• Parasitical accountants and tax attorneys! I am shocked, Doug, just shocked.

                      But, very just like lawyers and doctors, we aren’t too bad when you need us. 😉

                    • Although I’ve been around members of “the tribe’ most of my life, being an insular group (they don’t proselytize) I don’t know that they would even want me! Not to mention that I’m really not interested in giving up bacon (yum!) or undergoing a rather painful operation. The former means I won’t be going Muzzie any time soon either. 🙂

                      After more than 40 years of being out of “the system” I’m at the point where I really don’t give a damn about the IRS or their nasty little siblings in the states. Best to go to the federal pen though if it comes down to it. Fed minimum security prisons have much better conditions than the gulags of the states. (I know people who have been “guests” of both kinds of places.) That’s probably because Club Fed where the government’s own criminals wind up when one of their own needs to be made an example of.

                    • That’s BEAUTYFUL, Jason (Not having a bank account, etc.).

                      O’d always done the same- ‘cept for the last 20 years I got a credit card (for the interweb) and a checking account (Never keep more than a couple of grand in it), and I think the time may be coming when I may be getting rid of both (or at least the checking account).
                      THAT is practical Libertarianism! We don’t have to wait for the world to be made into a place where we’re allowed to be free- we can actually reclaim a lot of lost freedoms for ourselves right now, just for the cost of some inconvenience and not being allowed to play on Uncle’s playground.
                      I was never more free than I was as a teen- even living in NYC then- when I didn’t have a bank account nor driver’s license nor really any papers (‘cept a boat registration and clamming license!)- nor credit card or anything.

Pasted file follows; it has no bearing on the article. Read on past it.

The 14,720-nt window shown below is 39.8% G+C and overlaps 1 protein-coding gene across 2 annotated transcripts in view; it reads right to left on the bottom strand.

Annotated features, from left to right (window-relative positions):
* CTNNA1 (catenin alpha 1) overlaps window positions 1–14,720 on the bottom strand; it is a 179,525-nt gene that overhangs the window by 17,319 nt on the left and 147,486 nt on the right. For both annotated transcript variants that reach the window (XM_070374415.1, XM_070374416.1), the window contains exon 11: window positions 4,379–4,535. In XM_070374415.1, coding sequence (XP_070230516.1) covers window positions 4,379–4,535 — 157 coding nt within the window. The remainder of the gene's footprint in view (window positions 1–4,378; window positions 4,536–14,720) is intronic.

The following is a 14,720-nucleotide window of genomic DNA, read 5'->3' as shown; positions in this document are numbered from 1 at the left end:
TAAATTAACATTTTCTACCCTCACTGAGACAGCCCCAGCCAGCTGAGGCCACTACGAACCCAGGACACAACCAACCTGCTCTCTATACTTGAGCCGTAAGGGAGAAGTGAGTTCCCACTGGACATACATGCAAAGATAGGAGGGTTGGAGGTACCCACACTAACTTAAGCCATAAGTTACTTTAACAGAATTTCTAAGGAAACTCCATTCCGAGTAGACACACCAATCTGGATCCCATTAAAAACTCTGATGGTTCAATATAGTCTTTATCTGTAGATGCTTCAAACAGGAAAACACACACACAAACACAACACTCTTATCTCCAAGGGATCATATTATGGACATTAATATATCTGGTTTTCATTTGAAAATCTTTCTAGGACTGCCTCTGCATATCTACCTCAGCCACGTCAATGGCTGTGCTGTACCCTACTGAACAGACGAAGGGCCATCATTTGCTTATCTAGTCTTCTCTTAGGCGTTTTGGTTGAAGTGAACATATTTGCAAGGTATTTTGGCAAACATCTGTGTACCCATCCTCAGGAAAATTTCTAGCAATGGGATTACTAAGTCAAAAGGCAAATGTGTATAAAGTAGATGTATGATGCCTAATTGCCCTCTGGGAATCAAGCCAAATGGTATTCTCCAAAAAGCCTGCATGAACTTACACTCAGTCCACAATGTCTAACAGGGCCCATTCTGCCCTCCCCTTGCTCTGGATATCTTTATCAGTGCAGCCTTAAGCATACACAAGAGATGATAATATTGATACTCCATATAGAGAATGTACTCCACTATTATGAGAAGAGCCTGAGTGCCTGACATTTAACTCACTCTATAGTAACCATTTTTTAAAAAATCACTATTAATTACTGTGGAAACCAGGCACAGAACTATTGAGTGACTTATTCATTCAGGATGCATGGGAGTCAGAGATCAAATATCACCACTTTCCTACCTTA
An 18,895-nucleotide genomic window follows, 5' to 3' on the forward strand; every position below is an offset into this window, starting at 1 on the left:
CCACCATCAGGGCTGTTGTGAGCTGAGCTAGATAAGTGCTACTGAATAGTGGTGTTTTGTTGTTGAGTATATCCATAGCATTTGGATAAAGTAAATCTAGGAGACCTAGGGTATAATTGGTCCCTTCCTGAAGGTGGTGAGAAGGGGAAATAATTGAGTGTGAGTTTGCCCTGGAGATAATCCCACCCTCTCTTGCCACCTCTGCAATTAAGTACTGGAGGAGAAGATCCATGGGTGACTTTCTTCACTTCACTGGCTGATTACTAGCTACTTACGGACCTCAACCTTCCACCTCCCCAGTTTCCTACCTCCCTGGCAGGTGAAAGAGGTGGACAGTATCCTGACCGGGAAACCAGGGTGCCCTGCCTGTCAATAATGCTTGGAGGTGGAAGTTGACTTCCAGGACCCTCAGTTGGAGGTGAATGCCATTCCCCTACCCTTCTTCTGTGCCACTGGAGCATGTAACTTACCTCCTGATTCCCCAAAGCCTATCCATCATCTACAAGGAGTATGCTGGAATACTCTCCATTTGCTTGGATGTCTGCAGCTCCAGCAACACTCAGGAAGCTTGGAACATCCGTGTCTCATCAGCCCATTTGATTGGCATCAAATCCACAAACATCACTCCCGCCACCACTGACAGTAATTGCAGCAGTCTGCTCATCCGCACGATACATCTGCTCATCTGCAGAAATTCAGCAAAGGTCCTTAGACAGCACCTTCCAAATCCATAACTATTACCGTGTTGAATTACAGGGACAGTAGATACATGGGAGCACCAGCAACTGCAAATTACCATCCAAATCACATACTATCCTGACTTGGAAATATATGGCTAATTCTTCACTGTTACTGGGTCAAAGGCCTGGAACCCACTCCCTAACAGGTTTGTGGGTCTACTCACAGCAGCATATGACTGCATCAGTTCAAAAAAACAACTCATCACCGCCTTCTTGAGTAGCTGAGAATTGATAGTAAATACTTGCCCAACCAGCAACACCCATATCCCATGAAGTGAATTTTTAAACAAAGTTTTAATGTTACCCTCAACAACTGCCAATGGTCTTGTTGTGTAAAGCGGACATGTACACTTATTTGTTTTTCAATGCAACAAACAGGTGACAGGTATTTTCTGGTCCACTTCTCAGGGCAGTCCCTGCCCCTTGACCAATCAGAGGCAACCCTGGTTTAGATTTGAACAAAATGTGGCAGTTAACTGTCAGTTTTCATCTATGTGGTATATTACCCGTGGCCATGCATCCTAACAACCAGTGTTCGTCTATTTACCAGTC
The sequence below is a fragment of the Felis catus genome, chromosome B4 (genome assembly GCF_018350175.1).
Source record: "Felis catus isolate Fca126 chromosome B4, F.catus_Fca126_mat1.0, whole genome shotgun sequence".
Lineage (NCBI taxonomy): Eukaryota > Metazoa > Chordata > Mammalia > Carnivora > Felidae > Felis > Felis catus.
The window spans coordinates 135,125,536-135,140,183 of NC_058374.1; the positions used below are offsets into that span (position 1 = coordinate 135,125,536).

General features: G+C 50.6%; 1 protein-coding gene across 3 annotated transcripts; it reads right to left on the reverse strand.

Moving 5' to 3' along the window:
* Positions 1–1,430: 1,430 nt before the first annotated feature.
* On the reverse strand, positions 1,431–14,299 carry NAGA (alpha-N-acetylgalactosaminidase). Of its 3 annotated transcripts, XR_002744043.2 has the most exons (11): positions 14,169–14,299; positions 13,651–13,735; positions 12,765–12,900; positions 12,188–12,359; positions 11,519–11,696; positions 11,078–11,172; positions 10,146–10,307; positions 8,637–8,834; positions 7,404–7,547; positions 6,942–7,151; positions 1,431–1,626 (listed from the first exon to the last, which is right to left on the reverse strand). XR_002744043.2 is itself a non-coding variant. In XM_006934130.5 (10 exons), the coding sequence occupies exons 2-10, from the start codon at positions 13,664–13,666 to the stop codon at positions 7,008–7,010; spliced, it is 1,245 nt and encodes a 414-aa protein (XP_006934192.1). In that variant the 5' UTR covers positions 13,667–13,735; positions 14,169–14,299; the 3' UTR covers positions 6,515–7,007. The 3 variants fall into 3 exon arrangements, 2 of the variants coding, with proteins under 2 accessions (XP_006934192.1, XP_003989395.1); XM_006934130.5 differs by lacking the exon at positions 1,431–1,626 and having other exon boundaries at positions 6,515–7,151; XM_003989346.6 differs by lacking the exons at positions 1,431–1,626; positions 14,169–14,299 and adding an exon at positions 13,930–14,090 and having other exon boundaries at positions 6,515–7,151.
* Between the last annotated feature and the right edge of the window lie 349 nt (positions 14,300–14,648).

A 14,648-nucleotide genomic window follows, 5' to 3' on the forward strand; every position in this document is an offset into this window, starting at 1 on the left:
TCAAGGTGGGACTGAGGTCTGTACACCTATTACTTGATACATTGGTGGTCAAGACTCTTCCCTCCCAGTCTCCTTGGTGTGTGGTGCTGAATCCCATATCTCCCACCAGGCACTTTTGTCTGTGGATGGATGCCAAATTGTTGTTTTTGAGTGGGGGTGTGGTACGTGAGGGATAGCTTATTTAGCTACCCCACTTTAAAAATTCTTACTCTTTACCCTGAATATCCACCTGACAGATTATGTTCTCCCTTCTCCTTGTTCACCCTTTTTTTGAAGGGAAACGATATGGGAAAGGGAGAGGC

The more privacy we give up; the more we subject ourselves to Uncle’s/corporate scrutiny and rules, the less free we become.
                      Yep, we disqualify ourselves from some convenioences, perks and goodies….but that is a small price to pay for the level of freedom we gain.
                      I have NEVERE filed a tax return (I don’t even have to- keep my “income below taxable level), and I will NEVER narc on myself nor be a tax slave no matter what- They’ll have to kill me- and like ol’ Alexander Solzhenitsyn said, I will make the cost of them doing that very high.

                  • Raider Girl. I just saw a YT about how Biden’s trying to spin the federal tax to take everyone’s land. 100 acres valued at $400K, ridiculous. They can just come evict me, one round at a time.

    • Helot,
      Slick Willy forced the banks to loan money to people who could never legitimaterly qualify to borrow it (Because they couldn’t afford to pay it back). You had people with mortgage payments that were 50-75% of their income, or more! THAT brought a huge horde of new home-buyers into the market- causing greater demand for a commodity that was in limited supply, which forced prices up; caused people to be willing to bid higher prices (Since many of those buyers were playing with Monopoly money- as both those with sub-prime and prime loans were banking on endless RE appreciation, and thus were thinking they’d just sell in the future and pay off their mortgages and new second mortgages with part of the “huge profit” from the sale).
      That also caused developers to start furiously building new houses, to try and catch up with the demand.
      Of course, after a couple of years when the welfare recipients and factory workers with $250K mortgages stsarted defaulting en masse, suddenly there were a ton of foreclosures on the market with no buyers- thus causing prices to implode, and making it hard to impossible to sell the scads of newly built houses just starting to flood the market- in some places, like CA.’s Inland Empire, you had entire subdivisions of unfinished new houses just abandoned. Places like Lehigh Acres, FL. at the height of the crisis had 42% of it’s housing stock in foreclosure! (My friend picked up a nearly new house there, with inground pool, for $50K- a house that had sold a couple of years prior, when new, for $170K!).